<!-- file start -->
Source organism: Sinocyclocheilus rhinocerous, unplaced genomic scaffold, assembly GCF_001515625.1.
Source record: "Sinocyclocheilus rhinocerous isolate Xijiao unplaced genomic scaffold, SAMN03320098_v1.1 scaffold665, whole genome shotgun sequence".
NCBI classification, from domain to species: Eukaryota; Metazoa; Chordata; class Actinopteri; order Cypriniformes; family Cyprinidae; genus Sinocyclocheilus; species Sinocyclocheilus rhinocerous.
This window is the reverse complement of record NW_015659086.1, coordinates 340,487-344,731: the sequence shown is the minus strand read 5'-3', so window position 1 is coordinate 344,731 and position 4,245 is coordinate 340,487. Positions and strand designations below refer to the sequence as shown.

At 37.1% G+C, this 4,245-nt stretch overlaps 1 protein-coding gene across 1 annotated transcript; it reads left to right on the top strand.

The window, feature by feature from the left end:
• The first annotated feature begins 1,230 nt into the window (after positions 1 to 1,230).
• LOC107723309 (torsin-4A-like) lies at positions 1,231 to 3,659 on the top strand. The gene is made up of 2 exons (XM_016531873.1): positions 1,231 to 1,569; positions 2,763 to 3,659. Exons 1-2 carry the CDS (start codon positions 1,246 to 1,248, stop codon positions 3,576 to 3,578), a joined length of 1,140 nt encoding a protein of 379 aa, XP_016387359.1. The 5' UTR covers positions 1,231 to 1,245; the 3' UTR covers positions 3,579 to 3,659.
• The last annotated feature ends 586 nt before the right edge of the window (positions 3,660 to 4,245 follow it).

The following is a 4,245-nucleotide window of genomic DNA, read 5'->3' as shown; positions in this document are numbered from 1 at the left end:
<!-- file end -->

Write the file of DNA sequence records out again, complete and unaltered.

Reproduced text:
Source organism: Sinocyclocheilus rhinocerous, unplaced genomic scaffold, assembly GCF_001515625.1.
Source record: "Sinocyclocheilus rhinocerous isolate Xijiao unplaced genomic scaffold, SAMN03320098_v1.1 scaffold665, whole genome shotgun sequence".
NCBI classification, from domain to species: Eukaryota; Metazoa; Chordata; class Actinopteri; order Cypriniformes; family Cyprinidae; genus Sinocyclocheilus; species Sinocyclocheilus rhinocerous.
This window is the reverse complement of record NW_015659086.1, coordinates 340,487-344,731: the sequence shown is the minus strand read 5'-3', so window position 1 is coordinate 344,731 and position 4,245 is coordinate 340,487. Positions and strand designations below refer to the sequence as shown.

At 37.1% G+C, this 4,245-nt stretch overlaps 1 protein-coding gene across 1 annotated transcript; it reads left to right on the top strand.

The window, feature by feature from the left end:
• The first annotated feature begins 1,230 nt into the window (after positions 1 to 1,230).
• LOC107723309 (torsin-4A-like) lies at positions 1,231 to 3,659 on the top strand. The gene is made up of 2 exons (XM_016531873.1): positions 1,231 to 1,569; positions 2,763 to 3,659. Exons 1-2 carry the CDS (start codon positions 1,246 to 1,248, stop codon positions 3,576 to 3,578), a joined length of 1,140 nt encoding a protein of 379 aa, XP_016387359.1. The 5' UTR covers positions 1,231 to 1,245; the 3' UTR covers positions 3,579 to 3,659.
• The last annotated feature ends 586 nt before the right edge of the window (positions 3,660 to 4,245 follow it).

The following is a 4,245-nucleotide window of genomic DNA, read 5'->3' as shown; positions in this document are numbered from 1 at the left end: